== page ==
Oh boy. So, right now, I feel like you could pretty sum up my life with the word “CHAOS”, but it’s not always like this, so we will try to move past that. Right now, though, it truly is chaos – I’m on a deadline, we are moving and have a month-long lag time between houses, we are going out of town, etc. It’s just craziness right now! So, the me when I’m not trying to cram as many Huge Life Things into one month as possible looks like this: I’m 31. I have three beautiful kids – two boys, 5 and 2, and a baby girl who is 5 months – and they all take turns keeping me laughing, crying and spiking my adrenaline levels enough to shave years off my life every day. I am married to a super hard-working guy who works two jobs during the school year because he teaches special education and also works as a realtor, so we all breathe a little better during the summer. We just bought a fixer-upper and so I am really looking forward to fixing-upping. 😉 And I write. Somewhere in all that mess, I try to write as much as I can.

To get us started, I’m going to admit that I probably516xLclBLXL._SX260_ wouldn’t have even picked up one
of your books if we weren’t friends. It’s not in my typical genre. But I’m so glad I know you and I couldn’t wait to read something you’d written. I started with
Miss Match, since it seemed to have so many favorable reviews on Amazon! So, we’ll dive right in there.

Miss Match’s main character, Lauren Holbrook, is so very clearly modeled after Jane Austen’s Emma. She’s a bit snarky, meddlesome, and a bit consumed by matchmaking her friends. Are Austen’s novels a favorite of yours? Any other favorite authors that pop up in your books (or don’t) and provide structural inspiration or just favorite reads?

Oh yes! Jane Austen is a MUST read. I was introduced to her back in junior-high and there was just no turning back. I love anything she’s written. As far as other authors go, I love Kristin Billerbeck, Jenny B. Jones and Francine Rivers. But honestly, these days, I rarely get the time to read, which is SO sad. Any time I have goes straight to the deadlines or to reading to the kids. So we read a LOT of Magic Treehouse, Boxcar Children, Berenstain Bears and Click, Clack, Moo.

We obviously have quite a few other interests that overlap, as I continually found myself smiling and even laughing out loud at the Disney and Princess Bride quotes that are scattered throughout this novel. You’re also clearly a rom-com fan, as Lauren spends plenty of time watching and quoting favorite movies. Tell me about what draws you to the romantic comedies, as your book also reflects that genre. Is this genre found in your life at all? (All romance and sugary sweetness and head-over-heels love? If so, could you have your husband call my husband?)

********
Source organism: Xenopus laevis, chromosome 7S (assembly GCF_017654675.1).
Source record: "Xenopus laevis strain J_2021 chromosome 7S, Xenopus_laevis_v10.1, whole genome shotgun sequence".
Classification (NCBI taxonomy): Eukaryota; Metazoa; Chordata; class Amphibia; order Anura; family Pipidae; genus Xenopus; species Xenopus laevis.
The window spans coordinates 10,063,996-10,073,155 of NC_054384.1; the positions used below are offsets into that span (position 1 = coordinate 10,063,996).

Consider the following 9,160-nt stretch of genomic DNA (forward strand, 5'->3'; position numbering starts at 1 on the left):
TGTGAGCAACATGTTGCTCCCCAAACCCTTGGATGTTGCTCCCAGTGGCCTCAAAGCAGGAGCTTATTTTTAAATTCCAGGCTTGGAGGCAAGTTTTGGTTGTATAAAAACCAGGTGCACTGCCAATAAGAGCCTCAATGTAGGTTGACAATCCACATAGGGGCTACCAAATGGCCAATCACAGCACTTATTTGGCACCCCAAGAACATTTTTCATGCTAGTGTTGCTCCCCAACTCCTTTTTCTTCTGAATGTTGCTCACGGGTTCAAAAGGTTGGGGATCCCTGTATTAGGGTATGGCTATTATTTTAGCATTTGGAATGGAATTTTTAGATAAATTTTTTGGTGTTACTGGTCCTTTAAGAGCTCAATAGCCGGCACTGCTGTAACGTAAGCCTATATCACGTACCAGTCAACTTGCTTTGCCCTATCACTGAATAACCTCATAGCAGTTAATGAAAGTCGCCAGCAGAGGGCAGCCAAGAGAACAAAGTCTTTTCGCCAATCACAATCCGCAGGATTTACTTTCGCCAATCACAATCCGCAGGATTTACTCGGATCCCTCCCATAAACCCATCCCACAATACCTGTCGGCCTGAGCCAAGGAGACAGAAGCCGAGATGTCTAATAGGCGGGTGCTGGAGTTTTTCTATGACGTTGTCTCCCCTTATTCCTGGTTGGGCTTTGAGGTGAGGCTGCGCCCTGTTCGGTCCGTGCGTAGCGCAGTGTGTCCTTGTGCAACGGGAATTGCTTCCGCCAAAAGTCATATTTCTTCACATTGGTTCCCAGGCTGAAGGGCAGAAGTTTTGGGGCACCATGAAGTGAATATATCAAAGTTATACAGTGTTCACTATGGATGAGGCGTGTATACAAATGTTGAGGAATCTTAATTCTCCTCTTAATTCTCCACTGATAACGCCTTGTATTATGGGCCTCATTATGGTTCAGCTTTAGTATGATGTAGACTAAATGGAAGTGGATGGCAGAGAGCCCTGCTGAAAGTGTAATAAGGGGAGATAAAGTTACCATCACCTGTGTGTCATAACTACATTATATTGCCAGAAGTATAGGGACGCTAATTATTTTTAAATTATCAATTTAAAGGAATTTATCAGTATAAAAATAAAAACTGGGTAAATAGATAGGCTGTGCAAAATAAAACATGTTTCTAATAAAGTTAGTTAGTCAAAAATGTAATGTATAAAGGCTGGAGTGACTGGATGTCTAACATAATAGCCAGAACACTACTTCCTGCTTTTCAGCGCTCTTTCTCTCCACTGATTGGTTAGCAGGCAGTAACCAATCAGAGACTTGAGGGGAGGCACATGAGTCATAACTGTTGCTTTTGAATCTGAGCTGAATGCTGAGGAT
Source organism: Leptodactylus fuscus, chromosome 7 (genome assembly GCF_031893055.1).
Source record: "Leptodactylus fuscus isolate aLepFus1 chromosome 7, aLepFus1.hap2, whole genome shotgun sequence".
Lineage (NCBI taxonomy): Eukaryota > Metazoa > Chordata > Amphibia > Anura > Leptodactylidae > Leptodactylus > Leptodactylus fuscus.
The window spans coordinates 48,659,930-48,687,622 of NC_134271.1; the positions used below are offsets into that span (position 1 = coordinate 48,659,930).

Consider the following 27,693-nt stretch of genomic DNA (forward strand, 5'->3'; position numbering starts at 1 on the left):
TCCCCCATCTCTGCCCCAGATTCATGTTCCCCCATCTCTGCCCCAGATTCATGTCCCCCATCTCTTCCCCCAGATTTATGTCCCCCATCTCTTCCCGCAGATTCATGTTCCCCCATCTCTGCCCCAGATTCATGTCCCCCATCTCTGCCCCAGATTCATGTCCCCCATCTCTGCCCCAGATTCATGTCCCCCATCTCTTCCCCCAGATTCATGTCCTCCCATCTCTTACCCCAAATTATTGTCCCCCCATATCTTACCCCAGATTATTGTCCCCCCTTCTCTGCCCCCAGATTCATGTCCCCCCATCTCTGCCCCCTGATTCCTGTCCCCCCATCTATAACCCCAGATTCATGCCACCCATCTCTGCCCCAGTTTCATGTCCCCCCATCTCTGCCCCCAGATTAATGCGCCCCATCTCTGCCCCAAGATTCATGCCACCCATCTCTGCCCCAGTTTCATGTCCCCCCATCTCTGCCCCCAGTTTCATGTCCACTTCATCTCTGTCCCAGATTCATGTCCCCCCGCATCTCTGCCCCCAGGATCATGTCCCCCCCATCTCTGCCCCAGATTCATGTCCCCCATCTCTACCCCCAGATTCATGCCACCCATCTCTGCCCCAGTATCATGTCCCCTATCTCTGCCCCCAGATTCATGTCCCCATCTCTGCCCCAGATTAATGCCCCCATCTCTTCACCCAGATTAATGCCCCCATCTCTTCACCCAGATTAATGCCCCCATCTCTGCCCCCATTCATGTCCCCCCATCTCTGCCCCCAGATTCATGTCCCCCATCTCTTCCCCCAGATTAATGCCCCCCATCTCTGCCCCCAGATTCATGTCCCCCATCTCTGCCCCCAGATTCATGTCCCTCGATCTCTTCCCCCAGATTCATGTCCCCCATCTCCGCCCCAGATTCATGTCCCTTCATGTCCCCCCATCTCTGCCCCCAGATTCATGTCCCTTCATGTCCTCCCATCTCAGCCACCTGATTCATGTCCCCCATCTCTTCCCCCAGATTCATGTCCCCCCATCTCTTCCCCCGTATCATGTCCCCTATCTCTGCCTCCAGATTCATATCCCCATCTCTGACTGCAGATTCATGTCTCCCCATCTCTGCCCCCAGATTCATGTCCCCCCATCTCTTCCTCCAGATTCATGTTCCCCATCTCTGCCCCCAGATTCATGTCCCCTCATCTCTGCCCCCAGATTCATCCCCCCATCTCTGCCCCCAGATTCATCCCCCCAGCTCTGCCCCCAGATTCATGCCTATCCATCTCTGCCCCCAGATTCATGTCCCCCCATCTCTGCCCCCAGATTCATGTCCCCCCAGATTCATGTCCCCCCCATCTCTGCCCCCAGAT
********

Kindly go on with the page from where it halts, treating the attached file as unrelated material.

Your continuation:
Um, yeah. I’m convinced it doesn’t exist past the altar. 😉 Just kidding. But seriously. Except I don’t want to turn your single readers off to marriage, so…kidding? And romantic comedies – I LOVE rom-coms. Love them, love them. I could watch one every night. And honestly, I try my best to present a more realistic side of romance in my books. My husband is definitely not super sugary and we tend to be pretty boring. But I like our shade of boringness. This stage of life with the three kids and the two jobs and everything else means that we treasure and viciously protect our post-kids’-bedtime routine of snuggling up on the couch with a dessert and watching Parks and Recreation. 😉

While reading Miss Match, I kept thinking to myself “either I’m a slacker Christian or this the relationships in this book are almost a parody of genuine Christianity”. It felt a bit like Lauren and her sisters (especially), and her friends (almost as strongly) had relationships that were solely founded upon their mutual love of Christ. Do you find that in your own life and those around you? I feel like some of my deepest relationships come from outside the church. And I definitely have a wonderful marriage, now, but we went through some rocky times before we both circled back around to our Christian upbringing and actively brought Christ into the marriage. Can you speak to the idea that every relationship in a Christian woman’s life is not JUST Bible study, church, and quoting scripture back to your friends? It felt very convicting, but overwhelming also!